FDA Prepares To Escalate Covid Strategies To Counter Variants
More booster shots of vaccine as well as additional testing and treatment drug capacity will be needed if the spread of new coronavirus strains picks up, as experts worry will happen. The FDA will release new guidance in the coming weeks to respond.
Biden Health Team Hatches New Vaccine Strategy As Variant Threat Builds
The Food and Drug Administration is preparing to release new standards for Covid-19 vaccine booster shots, tests and drugs in the coming weeks — all aimed at preparing the country to beat back fast-spreading virus variants that are less susceptible to existing shots. The agency confirmed Thursday that it plans to release draft guidance. It could come in two to three weeks, according to four people familiar with the discussion. In the meantime, federal and state officials are scrambling to track how widely the coronavirus variants first found in South Africa, Brazil and the United Kingdom are spreading in the United States. (Owermohle and Lim, 2/4)
U.S. FDA Gearing Up For Rapid Review Of Potential COVID-19 Booster Shots
The U.S. Food and Drug Administration is planning a rapid review process for quick turnaround of new COVID-19 booster shots if variants of the coronavirus emerge against which the vaccines do not provide protection, the agency’s top official said on Thursday. Dr. Janet Woodcock, acting commissioner of the FDA, said that if new variants of the coronavirus emerge that require booster shots or changes to vaccines, the agency will not require the type of large trials that were required for emergency use authorization or approval. (2/4)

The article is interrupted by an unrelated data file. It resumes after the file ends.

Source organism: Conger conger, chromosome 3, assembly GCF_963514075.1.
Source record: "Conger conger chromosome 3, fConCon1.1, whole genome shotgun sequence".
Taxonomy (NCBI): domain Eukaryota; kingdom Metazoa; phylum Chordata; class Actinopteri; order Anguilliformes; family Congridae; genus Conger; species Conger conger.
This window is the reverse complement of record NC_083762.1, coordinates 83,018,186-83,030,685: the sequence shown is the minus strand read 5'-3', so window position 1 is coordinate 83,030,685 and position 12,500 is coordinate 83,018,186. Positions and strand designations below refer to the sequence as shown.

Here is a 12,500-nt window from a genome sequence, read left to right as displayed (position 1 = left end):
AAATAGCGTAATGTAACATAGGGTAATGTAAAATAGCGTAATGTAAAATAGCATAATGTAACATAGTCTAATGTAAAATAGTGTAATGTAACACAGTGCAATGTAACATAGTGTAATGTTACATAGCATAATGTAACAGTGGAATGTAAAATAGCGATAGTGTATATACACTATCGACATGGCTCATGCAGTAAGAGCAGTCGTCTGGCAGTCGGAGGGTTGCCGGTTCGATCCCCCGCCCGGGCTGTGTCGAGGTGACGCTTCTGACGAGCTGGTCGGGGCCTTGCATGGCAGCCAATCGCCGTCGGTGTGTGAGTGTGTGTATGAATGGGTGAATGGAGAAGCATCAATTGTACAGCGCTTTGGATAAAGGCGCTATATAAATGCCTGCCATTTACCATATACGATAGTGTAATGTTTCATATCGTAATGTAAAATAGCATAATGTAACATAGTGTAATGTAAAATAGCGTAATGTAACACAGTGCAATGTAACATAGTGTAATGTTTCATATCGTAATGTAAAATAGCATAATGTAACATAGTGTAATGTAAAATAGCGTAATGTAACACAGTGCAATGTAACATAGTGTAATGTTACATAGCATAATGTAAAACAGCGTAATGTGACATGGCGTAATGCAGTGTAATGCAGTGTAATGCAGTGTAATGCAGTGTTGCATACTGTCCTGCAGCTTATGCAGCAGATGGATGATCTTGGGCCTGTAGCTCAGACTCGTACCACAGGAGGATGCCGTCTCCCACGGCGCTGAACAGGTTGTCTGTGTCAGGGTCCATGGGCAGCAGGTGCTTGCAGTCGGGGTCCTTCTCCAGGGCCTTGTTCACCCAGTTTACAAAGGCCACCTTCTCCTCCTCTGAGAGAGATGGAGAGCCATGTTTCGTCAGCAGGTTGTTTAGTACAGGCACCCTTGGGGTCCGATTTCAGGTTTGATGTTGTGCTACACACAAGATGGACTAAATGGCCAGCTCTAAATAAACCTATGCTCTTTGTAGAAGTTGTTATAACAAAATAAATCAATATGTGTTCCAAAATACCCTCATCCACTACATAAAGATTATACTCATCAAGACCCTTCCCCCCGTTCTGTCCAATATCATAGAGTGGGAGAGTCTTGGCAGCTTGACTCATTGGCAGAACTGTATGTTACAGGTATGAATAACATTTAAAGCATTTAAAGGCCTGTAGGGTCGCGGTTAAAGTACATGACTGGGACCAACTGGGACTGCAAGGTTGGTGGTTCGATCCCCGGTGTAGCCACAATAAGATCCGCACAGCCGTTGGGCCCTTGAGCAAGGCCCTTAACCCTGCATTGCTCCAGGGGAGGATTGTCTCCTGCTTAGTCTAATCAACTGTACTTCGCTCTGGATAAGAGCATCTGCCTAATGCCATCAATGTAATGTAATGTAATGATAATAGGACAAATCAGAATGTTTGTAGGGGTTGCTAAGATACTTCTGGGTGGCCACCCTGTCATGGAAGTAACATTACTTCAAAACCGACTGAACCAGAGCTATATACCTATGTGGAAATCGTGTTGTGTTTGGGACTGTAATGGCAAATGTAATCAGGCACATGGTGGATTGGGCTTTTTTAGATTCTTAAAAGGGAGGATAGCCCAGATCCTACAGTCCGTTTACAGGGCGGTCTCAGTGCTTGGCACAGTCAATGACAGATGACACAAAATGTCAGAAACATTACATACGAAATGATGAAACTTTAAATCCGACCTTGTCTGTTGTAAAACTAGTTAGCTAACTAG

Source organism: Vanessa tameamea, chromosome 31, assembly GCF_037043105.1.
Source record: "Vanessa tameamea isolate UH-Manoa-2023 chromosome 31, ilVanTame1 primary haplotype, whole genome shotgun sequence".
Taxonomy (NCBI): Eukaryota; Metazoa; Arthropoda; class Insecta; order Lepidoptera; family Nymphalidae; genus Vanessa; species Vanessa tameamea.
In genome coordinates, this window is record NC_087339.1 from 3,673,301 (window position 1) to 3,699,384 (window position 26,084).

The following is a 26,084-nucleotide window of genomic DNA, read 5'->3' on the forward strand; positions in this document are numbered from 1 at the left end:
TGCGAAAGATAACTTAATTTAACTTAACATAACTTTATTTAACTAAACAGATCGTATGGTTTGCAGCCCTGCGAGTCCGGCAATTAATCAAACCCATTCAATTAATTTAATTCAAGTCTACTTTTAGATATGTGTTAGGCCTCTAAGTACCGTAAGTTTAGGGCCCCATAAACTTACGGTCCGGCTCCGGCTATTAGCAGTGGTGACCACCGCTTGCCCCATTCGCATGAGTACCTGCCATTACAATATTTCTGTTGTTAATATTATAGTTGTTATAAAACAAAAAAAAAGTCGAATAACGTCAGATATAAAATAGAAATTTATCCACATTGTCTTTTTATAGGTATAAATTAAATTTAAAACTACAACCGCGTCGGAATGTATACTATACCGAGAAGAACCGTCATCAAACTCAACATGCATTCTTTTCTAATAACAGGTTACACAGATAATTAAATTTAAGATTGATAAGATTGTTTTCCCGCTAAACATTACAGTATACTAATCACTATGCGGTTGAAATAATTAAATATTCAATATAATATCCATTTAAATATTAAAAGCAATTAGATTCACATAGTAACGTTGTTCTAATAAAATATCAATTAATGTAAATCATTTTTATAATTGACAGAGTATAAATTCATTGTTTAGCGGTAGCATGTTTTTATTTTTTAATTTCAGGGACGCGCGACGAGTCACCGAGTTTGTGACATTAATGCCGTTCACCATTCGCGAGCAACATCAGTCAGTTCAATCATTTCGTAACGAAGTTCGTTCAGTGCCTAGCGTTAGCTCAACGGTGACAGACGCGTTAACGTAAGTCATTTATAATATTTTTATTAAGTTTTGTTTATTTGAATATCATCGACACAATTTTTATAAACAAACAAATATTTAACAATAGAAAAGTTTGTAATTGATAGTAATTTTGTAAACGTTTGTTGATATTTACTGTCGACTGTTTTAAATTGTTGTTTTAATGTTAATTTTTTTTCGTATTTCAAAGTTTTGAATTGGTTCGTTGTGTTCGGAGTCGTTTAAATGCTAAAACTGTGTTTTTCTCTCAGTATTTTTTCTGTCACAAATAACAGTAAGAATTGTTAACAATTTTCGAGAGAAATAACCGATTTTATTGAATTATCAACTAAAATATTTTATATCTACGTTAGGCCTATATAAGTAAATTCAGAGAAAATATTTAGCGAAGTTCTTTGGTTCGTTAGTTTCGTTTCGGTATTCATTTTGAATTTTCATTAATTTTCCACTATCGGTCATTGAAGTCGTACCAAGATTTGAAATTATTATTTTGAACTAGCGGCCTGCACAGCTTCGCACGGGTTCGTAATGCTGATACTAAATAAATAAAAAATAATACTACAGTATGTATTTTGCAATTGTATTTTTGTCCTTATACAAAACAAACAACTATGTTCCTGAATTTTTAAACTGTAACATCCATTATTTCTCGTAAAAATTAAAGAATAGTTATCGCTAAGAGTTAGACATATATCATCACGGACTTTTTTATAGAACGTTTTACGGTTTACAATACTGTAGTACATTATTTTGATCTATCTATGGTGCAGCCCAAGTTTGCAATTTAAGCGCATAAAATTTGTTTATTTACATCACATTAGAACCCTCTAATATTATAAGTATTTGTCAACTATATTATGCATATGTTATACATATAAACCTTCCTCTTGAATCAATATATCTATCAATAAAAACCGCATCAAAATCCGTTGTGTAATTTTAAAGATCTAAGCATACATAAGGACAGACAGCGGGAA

FDA Announces Plan To Draft Guidance To Contend With COVID-19 Variants
Concerned about new variants of the virus that causes COVID-19, the U.S. Food and Drug Administration announced late Thursday that it is developing guidance to help vaccine, drug and testing manufacturers adapt. Existing vaccines, treatments and tests still work well, emphasized the FDA's acting commissioner Janet Woodcock. But now is the time to get ready for a future when they may not. "We must prepare for all eventualities," she said in a call with reporters. Within the next few weeks, the FDA will provide draft guidance to manufacturers on how to adapt their products as needed, Woodcock said. Feedback from companies and others will help refine that guidance. (Weintraub, 2/4)